Meanwhile, the perverse incentive structure of collectivized social insurance works to accelerate the system's ultimate breakdown. 'The fundamental problem with pay-as-you-go systems,' according to Jose Pinera, the world's foremost advocate of privatizing public pension systems, 'is that they divorce effort from reward. Wherever that divorce occurs on a large scale over a long enough period of time, disaster is inevitable.' In particular, workers have strong incentives to minimize or evade their contributions to the system, while retirees have an obvious stake in campaigning for higher benefits. Such dynamics steadily worsen the relationship between revenues and obligations and thereby hasten the eventual day of reckoning.

Today, with a global pension crisis that affects rich, developing, and postcommunist nations alike, the reckoning is at hand. Around the world, the ratio of active workers to retirees is shrinking. Promised benefits have spiraled out of control, while either demographic changes or widespread evasion reduce the relative size of the contribution base. Consequently, the hopes for retirement security of hundreds of millions of workers are now in serious jeopardy.

The inevitable Ponzi endgame is now obvious in the rich countries of the industrialized world. In the United States, for example, average life expectancy at birth was only 61.7 years in 1935 when Social Security was established—in other words, lower than the original minimum retirement age. Today, U.S. life expectancy stands at 76.5 years, and it is expected to climb to around 80 over the next 20 years. For most other industrialized countries, current and projected life expectancies are even higher. Meanwhile, fertility has dropped sharply. With the single exception of Ireland, birthrates in all the advanced countries are now below the 'replacement rate' of 2.1 children per woman. In Japan, the fertility rate is only 1.68; in Austria, 1.45; in Italy, a mere 1.33. Continued declines infertility are expected.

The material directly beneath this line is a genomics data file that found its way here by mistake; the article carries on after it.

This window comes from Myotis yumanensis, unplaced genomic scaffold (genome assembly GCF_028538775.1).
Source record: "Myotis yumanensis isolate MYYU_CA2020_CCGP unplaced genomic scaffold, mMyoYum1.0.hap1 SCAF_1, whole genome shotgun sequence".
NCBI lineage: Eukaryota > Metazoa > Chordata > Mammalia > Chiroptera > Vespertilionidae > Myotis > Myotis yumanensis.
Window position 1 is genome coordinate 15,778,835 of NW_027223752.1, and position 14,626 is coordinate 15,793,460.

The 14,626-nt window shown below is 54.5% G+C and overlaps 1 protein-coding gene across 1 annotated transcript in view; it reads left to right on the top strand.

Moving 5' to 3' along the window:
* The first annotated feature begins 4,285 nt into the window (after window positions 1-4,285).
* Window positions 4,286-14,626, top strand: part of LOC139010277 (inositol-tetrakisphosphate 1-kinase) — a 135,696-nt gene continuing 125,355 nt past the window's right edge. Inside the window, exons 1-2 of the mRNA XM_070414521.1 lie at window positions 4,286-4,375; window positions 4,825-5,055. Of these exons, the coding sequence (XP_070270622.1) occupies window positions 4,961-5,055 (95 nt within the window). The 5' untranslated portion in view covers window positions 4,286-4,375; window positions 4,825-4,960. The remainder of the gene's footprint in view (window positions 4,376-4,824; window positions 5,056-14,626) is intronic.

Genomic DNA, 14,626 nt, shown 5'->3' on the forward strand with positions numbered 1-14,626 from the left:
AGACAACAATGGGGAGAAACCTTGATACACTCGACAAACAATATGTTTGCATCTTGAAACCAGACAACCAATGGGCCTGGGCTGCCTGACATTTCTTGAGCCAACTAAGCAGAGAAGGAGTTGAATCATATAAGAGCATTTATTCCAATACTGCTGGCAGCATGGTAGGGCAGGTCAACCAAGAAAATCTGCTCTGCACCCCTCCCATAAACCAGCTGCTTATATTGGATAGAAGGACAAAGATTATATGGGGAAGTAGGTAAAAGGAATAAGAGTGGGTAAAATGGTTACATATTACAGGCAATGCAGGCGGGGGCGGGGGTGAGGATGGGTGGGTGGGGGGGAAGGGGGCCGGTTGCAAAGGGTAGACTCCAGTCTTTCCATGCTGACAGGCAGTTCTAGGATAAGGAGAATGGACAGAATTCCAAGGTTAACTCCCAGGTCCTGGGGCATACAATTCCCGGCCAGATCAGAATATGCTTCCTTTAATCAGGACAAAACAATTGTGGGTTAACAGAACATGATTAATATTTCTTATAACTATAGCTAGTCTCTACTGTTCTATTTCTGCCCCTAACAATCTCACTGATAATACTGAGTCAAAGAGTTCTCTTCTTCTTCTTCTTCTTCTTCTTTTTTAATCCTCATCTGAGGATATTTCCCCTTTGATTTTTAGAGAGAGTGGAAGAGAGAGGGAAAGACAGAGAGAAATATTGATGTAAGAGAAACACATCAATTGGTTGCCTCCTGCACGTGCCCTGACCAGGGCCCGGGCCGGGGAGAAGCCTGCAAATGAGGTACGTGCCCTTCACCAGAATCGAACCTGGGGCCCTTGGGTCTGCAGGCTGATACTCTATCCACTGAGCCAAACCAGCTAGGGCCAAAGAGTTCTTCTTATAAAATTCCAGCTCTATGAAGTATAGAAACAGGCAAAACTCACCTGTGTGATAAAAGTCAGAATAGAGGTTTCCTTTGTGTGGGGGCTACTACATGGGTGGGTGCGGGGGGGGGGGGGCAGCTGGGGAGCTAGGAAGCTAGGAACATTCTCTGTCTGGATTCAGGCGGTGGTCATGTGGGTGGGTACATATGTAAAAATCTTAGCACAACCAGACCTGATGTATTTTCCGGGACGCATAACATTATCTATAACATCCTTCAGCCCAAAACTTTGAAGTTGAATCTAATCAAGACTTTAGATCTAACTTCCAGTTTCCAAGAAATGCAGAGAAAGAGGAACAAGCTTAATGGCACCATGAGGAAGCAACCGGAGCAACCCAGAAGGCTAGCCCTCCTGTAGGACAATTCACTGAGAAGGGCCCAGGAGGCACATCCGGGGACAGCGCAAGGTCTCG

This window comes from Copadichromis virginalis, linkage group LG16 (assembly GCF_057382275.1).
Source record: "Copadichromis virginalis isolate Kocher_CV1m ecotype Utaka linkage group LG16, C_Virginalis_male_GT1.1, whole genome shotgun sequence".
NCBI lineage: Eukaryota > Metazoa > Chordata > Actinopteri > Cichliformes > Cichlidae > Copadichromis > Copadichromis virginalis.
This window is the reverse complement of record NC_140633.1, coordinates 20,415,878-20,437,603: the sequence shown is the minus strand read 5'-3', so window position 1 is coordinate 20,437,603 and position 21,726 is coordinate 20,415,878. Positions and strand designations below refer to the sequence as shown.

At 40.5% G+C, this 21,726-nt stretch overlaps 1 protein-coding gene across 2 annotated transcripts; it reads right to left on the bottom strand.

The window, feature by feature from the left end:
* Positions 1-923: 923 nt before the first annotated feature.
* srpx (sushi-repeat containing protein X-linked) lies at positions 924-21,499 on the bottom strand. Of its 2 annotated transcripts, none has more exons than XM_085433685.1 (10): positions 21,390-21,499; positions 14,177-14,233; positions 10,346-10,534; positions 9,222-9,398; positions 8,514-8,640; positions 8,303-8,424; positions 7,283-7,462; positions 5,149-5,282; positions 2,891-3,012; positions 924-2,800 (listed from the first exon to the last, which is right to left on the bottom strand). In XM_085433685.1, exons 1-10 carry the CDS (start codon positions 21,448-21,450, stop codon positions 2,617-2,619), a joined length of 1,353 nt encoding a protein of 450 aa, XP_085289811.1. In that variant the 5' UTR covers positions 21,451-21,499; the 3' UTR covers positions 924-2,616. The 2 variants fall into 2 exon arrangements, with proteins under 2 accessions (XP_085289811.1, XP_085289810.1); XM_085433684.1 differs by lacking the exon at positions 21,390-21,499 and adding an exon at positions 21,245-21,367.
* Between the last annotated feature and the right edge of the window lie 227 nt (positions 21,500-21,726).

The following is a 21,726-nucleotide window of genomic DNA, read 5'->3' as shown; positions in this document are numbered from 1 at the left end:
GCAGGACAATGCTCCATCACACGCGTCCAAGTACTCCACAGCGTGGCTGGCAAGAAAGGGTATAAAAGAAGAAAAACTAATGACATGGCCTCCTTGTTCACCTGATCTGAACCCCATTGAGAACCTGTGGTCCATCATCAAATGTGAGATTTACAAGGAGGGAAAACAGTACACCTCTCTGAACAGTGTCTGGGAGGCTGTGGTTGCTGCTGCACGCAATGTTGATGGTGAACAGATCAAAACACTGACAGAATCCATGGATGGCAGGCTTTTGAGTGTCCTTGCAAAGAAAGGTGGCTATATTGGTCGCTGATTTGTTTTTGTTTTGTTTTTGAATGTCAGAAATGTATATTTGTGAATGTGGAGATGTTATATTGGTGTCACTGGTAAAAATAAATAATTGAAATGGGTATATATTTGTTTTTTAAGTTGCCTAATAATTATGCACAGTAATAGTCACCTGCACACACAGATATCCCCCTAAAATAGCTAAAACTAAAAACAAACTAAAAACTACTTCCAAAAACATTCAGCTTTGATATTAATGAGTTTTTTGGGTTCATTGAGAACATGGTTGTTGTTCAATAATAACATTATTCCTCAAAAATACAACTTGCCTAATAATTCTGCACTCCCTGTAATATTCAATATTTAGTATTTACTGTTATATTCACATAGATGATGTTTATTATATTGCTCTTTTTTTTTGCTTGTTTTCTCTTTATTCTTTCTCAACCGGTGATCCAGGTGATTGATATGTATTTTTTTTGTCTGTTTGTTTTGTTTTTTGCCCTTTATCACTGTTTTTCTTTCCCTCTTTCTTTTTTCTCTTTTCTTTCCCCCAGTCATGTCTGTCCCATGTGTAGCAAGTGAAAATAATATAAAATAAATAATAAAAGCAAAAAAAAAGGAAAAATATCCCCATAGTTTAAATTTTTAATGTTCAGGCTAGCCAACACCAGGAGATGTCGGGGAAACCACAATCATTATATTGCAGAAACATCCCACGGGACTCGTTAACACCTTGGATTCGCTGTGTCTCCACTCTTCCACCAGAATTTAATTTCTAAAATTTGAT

The upshot of these demographic trends is a steady erosion in the funding base for social insurance benefits. In 1950, there were 16 workers in the United States for every retiree; today the ratio is only three to one, and in 20 years it will have fallen to two to one. Elsewhere the outlook is even bleaker: By 2020, worker-to-retiree ratios are expected to fall to 1.8 in France and Germany, and 1.4 in Italy and Japan.

Social insurance in the advanced countries is indeed caught in a pincer movement, but not the one that Greider imagined. It is caught in a squeeze between rising life expectancy on one flank and falling fertility on the other. In that tightening vise, what once seemed so clever is now a catastrophe in the making. 'When population growth slows down, so that we no longer have the comfortable Ponzi rate of growth or we even begin to register a decline in total numbers,' a chastened Paul Samuelson wrote in 1985, 'then the thorns along the primrose path reveal themselves with a vengeance.' Already today, public pension spending in the rich member countries of the OECD averages 24 percent of the total government budget, or 8 percent of GDP. To fund these enormous outlays, the tax burden imposed on current employees has reached punishing levels: In Italy, Germany, and Sweden, for example, the combination of employer and employee contributions and personal income taxes now averages around 50 percent of gross labor costs.